“If that is Marxism, I am not a Marxist.”
—A quote from Marx himself, describing a period of french Marxism


A child of five would understand this. Send someone to fetch a child of five.
—Marx (Groucho)

I wrote awhile ago how I was never able to get through a page of Ayn Rand or Karl Marx‘s Das Kapital. I’m sure it would still be the same way, but I’ve been reading Marx’s Das Kapital, by Francis Wheen, which is enjoyable, and basically about Marx and his writing of that unfinished tome. Wheen describes Das Kapital as a work of 19th century art more than an economic treatise (where Marx reveals that with capitalism, supposedly nothing is as it seems). Quantum physicists would probably say the same thing, except perhaps for Kapital, which is required for their ongoing experiments on the mystery of the universe. Anyway, In paraphrasing work already uncovered by Professor S.S. Prawer, who in 1976 wrote a 450 page beak simply about about Marx’s literary references!, Wheen writes (74):

The first volume of Das Kapital [the only one Marx finished] yielded quotations from the Bible, Shakespeare, Goethe, Milton, Voltaire, Homer, Balzac, Dante, Schiller, Sophocles, Plato, Thucydides, Xenophon, Defoe, Cervantes, Dryden, Heine, Virgil, Juvenal, Horace, Thomas More and Samuel Butler—as well as allusions to horror tales about werewolves and vampires, German chap-books, English romantic novels, popular ballads, songs and jingles, melodrama and farce, myths and proverbs.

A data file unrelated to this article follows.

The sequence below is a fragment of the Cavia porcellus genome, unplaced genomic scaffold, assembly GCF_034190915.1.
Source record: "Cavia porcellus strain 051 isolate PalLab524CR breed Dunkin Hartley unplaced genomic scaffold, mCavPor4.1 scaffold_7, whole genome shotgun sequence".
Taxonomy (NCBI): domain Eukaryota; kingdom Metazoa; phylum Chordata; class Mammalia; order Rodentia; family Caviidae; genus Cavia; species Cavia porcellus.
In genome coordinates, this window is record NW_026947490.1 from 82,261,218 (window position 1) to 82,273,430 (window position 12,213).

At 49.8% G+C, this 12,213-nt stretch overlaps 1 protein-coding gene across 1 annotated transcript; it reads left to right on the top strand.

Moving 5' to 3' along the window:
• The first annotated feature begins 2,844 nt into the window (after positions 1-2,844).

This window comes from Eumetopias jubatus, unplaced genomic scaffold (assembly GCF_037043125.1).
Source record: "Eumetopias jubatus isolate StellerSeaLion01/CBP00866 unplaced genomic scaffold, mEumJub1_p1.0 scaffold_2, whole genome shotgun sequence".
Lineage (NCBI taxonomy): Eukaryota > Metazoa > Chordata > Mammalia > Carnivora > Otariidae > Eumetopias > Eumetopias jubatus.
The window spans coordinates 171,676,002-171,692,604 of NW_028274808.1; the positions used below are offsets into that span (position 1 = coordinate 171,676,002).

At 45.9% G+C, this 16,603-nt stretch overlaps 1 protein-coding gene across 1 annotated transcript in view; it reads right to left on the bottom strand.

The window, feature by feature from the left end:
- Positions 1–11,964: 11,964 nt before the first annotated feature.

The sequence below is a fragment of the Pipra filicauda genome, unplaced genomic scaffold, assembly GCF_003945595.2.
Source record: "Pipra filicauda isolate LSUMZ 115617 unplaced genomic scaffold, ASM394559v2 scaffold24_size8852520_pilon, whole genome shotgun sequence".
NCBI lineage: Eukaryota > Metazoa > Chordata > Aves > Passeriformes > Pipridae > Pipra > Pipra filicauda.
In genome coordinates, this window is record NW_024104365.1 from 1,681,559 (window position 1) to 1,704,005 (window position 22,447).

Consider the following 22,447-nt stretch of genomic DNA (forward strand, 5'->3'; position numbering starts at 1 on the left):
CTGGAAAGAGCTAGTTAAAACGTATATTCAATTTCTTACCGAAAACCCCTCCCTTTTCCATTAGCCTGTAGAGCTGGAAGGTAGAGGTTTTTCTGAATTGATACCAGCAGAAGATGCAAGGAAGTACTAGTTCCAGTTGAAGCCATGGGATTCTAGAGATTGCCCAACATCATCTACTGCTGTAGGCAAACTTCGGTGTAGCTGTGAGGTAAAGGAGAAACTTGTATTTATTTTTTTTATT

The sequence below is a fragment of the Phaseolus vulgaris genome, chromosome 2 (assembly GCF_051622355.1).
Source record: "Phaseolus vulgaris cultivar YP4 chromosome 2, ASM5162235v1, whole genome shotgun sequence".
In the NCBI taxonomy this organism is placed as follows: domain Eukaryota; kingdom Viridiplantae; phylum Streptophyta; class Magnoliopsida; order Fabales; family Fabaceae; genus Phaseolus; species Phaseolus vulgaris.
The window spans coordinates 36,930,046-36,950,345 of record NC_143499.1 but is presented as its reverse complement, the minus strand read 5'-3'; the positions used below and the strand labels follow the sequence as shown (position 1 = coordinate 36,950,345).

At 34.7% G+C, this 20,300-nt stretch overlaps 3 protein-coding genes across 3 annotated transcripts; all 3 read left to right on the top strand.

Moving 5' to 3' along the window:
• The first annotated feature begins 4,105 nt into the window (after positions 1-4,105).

Who woulda thunk? Maybe I should have got past the first page.

Oh, and why not finish with this specificity? From Sween (pg 35):

“Even liver troubles and carbuncles couldn’t thwart [Marx from finishing Das Kapital]: he wrote the last few pages standing at his desk when an eruption of boils on the bottom made sitting too painful…

Engels’s experienced eye immediately spotted certain passages in the text where the carbuncles had left their mark, and Marx agreed they might have given the prose a rather livid hue. ‘At all events, I hope the bourgeoisie will remember my carbuncles until their dying day,’ he cursed. ‘What swine they are!’

The boils disappeared as soon as he completed the last page.”

It should be noted that Karl Marx’s devoted and long suffering wife was from a bourgeoisie family and Frederich Engels, of course, who funded Marx his whole life, was upper class (or so it’s called).

Why should I care about posterity? What’s posterity ever done for me?
—Marx (Groucho)

We’re quite a species.



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